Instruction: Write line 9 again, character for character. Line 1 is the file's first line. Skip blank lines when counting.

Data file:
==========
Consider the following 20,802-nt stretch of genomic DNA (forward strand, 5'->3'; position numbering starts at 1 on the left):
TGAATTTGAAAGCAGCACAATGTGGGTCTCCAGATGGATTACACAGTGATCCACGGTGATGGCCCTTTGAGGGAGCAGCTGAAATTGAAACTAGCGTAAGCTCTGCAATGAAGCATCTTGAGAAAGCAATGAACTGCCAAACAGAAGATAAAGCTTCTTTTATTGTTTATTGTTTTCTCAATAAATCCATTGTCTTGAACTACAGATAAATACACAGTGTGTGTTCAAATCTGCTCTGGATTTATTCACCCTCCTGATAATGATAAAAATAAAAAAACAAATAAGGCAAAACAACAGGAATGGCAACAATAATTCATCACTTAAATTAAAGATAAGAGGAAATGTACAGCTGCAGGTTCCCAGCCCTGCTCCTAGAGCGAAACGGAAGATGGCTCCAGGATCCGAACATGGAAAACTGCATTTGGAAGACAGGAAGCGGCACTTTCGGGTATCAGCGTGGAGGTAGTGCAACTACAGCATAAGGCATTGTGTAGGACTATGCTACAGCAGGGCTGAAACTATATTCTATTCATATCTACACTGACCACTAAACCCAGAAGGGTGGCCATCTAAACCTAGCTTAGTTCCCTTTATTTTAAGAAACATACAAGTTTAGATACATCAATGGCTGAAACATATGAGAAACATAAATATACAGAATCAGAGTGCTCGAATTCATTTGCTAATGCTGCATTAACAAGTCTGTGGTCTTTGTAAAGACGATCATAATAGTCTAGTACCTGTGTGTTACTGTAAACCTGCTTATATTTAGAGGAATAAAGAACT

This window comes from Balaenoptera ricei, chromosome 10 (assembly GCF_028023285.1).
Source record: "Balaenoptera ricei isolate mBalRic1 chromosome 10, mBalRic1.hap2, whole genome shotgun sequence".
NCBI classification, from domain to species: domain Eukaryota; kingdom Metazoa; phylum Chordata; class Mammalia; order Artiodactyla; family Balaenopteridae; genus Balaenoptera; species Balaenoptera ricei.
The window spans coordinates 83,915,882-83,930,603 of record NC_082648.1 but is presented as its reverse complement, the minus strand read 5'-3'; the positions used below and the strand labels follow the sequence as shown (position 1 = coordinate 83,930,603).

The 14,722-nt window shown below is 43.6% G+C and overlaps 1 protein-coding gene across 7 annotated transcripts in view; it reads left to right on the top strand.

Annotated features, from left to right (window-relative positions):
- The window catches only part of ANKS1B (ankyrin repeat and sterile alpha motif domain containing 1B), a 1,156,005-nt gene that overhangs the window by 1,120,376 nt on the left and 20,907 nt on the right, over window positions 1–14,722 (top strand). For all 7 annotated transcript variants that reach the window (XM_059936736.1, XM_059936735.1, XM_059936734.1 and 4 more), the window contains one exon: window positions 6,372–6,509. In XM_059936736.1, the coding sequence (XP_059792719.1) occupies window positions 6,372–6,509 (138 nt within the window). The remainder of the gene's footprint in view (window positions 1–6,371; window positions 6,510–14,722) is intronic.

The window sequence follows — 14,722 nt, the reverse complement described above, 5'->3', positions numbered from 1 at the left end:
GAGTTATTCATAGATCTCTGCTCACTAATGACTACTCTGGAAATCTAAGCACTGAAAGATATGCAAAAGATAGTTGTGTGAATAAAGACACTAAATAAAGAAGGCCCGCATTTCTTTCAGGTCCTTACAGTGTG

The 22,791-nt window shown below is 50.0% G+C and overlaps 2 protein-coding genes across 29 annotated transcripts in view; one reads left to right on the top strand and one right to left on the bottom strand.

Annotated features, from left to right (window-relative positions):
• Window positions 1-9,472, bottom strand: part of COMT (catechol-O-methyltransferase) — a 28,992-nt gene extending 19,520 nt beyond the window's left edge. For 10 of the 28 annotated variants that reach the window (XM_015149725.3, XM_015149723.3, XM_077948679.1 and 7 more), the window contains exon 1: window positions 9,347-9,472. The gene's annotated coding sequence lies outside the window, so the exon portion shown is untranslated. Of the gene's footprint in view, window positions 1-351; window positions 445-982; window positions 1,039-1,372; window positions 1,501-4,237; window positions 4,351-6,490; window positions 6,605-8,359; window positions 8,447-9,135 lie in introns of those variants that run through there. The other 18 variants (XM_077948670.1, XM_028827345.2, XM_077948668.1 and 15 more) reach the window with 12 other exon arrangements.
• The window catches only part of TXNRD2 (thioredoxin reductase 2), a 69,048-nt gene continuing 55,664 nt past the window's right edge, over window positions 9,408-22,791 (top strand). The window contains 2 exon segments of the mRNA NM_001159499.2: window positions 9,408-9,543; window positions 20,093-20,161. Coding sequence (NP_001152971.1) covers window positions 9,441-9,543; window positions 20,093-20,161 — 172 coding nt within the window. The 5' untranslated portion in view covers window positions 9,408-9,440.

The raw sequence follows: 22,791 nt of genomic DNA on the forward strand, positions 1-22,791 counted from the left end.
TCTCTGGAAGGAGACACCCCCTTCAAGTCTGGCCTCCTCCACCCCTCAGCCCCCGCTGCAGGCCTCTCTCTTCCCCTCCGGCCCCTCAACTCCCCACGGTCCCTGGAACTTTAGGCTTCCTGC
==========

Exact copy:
- The window catches only part of ANKS1B (ankyrin repeat and sterile alpha motif domain containing 1B), a 1,156,005-nt gene that overhangs the window by 1,120,376 nt on the left and 20,907 nt on the right, over window positions 1–14,722 (top strand). For all 7 annotated transcript variants that reach the window (XM_059936736.1, XM_059936735.1, XM_059936734.1 and 4 more), the window contains one exon: window positions 6,372–6,509. In XM_059936736.1, the coding sequence (XP_059792719.1) occupies window positions 6,372–6,509 (138 nt within the window). The remainder of the gene's footprint in view (window positions 1–6,371; window positions 6,510–14,722) is intronic.